The former President A.P.J. Abdul Kalam on Saturday said that educating women would help the country in controlling its population growth.

Fielding queries from students of Mount Carmel College here, the former President said population was found to be “manageable” in the States where literacy among women was higher than the rest of the country.

Dr. Kalam counted Kerala, Mizoram and Tamil Nadu among the States with high literacy rate among women and said the growth of population in these States was also under control. “In the States where women are educated, population is found to be less,” he said in reply to Romila, a student, who wanted to know how the country’s population can be controlled without hurting the religious sentiments of the people.

Replying to another question on the fairness of carbon trading regime, Dr. Kalam said the pollution caused by developed countries may be 6 to 12 per cent more than the developing countries. With India buying $ 100 billion of fossil fuel every year, there was every possibility of the country matching the pollution levels caused by developed countries in the coming years, he added.

However, he felt that India should rely more on solar and nuclear energy and bio-fuel to meet its energy requirements. “India should become energy independent,” Dr. Kalam said.

To a question on producing clean energy, the former President quoted Prime Minister Manmohan Singh and said the country was aiming at producing 20,000 MW of solar power by 2030. He said, with a note of regret, that thermal power accounted for 60 per cent of India’s total power generation of 150,000 MW. Hydro power accounted for 20 to 30 per cent.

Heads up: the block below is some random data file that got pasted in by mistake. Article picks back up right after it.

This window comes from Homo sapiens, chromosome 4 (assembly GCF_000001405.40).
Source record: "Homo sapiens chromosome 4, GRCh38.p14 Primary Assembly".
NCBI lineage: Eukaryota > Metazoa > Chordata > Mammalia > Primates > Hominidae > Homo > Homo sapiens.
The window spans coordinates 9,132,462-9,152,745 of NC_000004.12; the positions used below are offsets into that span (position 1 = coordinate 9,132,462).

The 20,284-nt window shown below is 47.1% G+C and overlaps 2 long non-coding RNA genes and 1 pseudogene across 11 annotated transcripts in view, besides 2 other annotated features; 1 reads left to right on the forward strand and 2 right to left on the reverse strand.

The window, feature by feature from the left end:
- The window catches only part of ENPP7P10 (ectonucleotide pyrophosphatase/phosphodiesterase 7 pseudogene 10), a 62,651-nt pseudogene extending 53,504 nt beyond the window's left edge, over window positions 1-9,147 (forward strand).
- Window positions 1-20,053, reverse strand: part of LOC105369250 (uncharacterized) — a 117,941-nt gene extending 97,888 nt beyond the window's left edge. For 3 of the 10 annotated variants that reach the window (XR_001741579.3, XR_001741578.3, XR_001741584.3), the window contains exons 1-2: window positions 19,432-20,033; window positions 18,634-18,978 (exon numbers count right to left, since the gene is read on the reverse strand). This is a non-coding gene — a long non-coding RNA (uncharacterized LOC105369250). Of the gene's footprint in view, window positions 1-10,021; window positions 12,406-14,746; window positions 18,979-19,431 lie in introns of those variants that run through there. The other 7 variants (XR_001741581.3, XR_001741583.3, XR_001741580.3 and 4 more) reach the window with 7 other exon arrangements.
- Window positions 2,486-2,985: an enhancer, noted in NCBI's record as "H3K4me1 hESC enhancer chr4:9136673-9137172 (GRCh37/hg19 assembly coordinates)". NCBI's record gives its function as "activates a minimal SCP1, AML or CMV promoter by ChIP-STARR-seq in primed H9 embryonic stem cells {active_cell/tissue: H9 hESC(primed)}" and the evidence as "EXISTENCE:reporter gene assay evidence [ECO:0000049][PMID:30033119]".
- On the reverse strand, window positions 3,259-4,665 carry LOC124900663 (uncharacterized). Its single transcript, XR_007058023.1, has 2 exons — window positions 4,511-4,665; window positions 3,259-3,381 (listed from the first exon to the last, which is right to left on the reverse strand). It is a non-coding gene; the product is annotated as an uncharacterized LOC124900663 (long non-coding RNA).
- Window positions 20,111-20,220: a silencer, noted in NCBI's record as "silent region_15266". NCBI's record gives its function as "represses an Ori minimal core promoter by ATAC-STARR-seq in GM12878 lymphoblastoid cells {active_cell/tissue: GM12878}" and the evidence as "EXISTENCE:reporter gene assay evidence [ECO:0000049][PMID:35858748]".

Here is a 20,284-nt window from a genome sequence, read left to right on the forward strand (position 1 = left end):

When Kavya, a second B.Sc. student, asked the former President about the future of the space programme in the world, Dr. Kalam said the challenge before the nations involved in it was to bring down the cost of satellite launch. “To put 1 kg into orbit, we have to spend $ 20,000 now. We have to bring down the cost to $ 2,000 so that we can have more communication transponders and remote sensing satellites,” he said.

Earlier, Dr. Kalam advised the students to seek inspiration from women such as Mother Teresa, who selflessly served the poor and needy, and Kenyan environmentalist Wangari Maathai, who planted more than 40 million trees.

Keywords: EducationWomen